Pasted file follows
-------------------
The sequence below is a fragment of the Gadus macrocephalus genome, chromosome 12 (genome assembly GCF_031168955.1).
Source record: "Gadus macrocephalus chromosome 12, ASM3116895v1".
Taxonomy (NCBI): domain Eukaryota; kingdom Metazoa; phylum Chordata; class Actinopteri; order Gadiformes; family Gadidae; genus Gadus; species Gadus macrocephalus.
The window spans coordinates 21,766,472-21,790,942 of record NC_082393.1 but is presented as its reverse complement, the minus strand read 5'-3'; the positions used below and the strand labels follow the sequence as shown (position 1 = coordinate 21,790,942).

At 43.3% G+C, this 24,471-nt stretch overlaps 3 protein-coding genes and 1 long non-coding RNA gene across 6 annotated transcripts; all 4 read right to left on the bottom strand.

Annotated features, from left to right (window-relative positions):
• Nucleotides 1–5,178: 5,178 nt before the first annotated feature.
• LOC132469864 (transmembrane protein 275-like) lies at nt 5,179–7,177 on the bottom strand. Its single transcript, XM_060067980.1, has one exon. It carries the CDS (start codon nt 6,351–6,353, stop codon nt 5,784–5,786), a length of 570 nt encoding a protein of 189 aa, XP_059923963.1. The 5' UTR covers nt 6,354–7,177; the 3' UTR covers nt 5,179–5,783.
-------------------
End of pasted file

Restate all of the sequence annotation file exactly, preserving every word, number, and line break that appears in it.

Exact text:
The sequence below is a fragment of the Gadus macrocephalus genome, chromosome 12 (genome assembly GCF_031168955.1).
Source record: "Gadus macrocephalus chromosome 12, ASM3116895v1".
Taxonomy (NCBI): domain Eukaryota; kingdom Metazoa; phylum Chordata; class Actinopteri; order Gadiformes; family Gadidae; genus Gadus; species Gadus macrocephalus.
The window spans coordinates 21,766,472-21,790,942 of record NC_082393.1 but is presented as its reverse complement, the minus strand read 5'-3'; the positions used below and the strand labels follow the sequence as shown (position 1 = coordinate 21,790,942).

At 43.3% G+C, this 24,471-nt stretch overlaps 3 protein-coding genes and 1 long non-coding RNA gene across 6 annotated transcripts; all 4 read right to left on the bottom strand.

Annotated features, from left to right (window-relative positions):
• Nucleotides 1–5,178: 5,178 nt before the first annotated feature.
• LOC132469864 (transmembrane protein 275-like) lies at nt 5,179–7,177 on the bottom strand. Its single transcript, XM_060067980.1, has one exon. It carries the CDS (start codon nt 6,351–6,353, stop codon nt 5,784–5,786), a length of 570 nt encoding a protein of 189 aa, XP_059923963.1. The 5' UTR covers nt 6,354–7,177; the 3' UTR covers nt 5,179–5,783.